5. NRG Energy

Company profile: NRG Energy, with a market value of $3.5 billion, is a wholesale power generation company that operates power generation facilities and sells energy.

Investor takeaway: Its shares are down 16 percent this year and have a three-year, average annual decline of 8 percent. Morningstar says its shares, now at $14.84, are trading at 43 percent of their fair-value estimate of $35. Analysts give its shares seven “buy” ratings, three “buy/holds,” and five “holds,” according to a survey of analysts by S&P.

4. Ultra Petroleum

Company profile: Ultra Petroleum, with a market value of $3 billion, is an independent oil and natural gas exploration and production company with operations from Wyoming and to Pennsylvania.

Investor takeaway: Its shares are down 30 percent this year and have a three-year, average annual loss of 20 percent. Morningstar says its shares, now trading at $20.17, are at 40 percent of their fair-value estimate of $50. Analysts give its shares five “buy” ratings, one “buy/hold,” and 19 “holds,” according to a survey of analysts by S&P.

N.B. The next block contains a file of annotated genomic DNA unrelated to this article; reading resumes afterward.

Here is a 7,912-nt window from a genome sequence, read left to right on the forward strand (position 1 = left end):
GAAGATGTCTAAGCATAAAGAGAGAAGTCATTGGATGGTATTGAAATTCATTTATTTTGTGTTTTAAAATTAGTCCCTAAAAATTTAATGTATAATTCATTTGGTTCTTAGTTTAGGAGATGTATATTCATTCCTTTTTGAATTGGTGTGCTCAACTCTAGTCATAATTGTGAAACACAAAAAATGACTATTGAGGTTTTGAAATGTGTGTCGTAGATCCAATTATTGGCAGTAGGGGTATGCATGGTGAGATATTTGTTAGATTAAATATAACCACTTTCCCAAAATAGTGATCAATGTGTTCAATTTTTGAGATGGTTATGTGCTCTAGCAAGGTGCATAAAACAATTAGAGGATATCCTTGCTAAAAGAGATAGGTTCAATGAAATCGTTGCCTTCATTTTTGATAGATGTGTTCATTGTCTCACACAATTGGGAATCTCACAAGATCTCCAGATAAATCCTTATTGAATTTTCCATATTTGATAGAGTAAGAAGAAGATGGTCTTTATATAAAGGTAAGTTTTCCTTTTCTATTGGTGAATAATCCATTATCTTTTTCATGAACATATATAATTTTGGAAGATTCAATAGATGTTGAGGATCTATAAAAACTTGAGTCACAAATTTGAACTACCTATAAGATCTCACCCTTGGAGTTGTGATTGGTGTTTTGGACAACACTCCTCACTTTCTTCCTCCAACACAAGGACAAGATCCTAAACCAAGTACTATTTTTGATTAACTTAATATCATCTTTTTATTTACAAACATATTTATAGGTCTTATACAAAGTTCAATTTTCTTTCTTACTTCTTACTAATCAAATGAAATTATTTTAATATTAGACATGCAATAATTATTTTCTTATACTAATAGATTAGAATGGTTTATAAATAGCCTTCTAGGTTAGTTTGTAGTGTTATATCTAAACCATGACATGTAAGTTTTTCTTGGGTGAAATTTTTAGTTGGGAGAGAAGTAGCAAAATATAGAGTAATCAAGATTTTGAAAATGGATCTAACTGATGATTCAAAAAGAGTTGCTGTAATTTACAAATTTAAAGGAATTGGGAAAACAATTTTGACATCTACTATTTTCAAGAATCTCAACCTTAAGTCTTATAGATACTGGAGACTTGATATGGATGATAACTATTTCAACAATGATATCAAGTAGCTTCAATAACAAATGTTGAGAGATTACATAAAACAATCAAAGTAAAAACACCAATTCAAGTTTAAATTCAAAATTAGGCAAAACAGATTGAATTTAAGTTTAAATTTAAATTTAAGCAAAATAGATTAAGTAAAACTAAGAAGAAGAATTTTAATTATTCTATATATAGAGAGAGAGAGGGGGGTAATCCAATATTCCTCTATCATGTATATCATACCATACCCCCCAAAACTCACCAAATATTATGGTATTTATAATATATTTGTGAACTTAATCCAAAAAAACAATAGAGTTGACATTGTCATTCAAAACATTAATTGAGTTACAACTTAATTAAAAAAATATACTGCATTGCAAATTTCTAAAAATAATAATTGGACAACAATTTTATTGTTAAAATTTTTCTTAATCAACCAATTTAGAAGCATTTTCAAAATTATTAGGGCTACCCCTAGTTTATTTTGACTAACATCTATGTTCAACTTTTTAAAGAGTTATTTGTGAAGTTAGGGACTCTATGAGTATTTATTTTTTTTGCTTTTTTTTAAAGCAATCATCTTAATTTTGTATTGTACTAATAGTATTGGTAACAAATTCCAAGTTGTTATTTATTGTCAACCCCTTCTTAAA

3. Patterson-UTI Energy

Company profile: Patterson-UTI Energy, with a market value of $2.6 billion, is North America’s second largest operator of land-based drilling rigs.

Investor takeaway: Its shares are down 15 percent this year and have a three-year, average annual return of 17 percent. Morningstar says its shares, now trade at 39 percent of fair value of $43. Analysts give its shares nine “buy” ratings, eight “buy/holds,” nine “buy/holds,” one “weak hold,” and one “sell,” according to a survey of analysts by S&P.

2. ArcelorMittal

Company profile: ArcelorMittal, with a market value of $28 billion, is the world’s largest steel producer, with an established presence in all major steel markets and steelmaking operations in 20 countries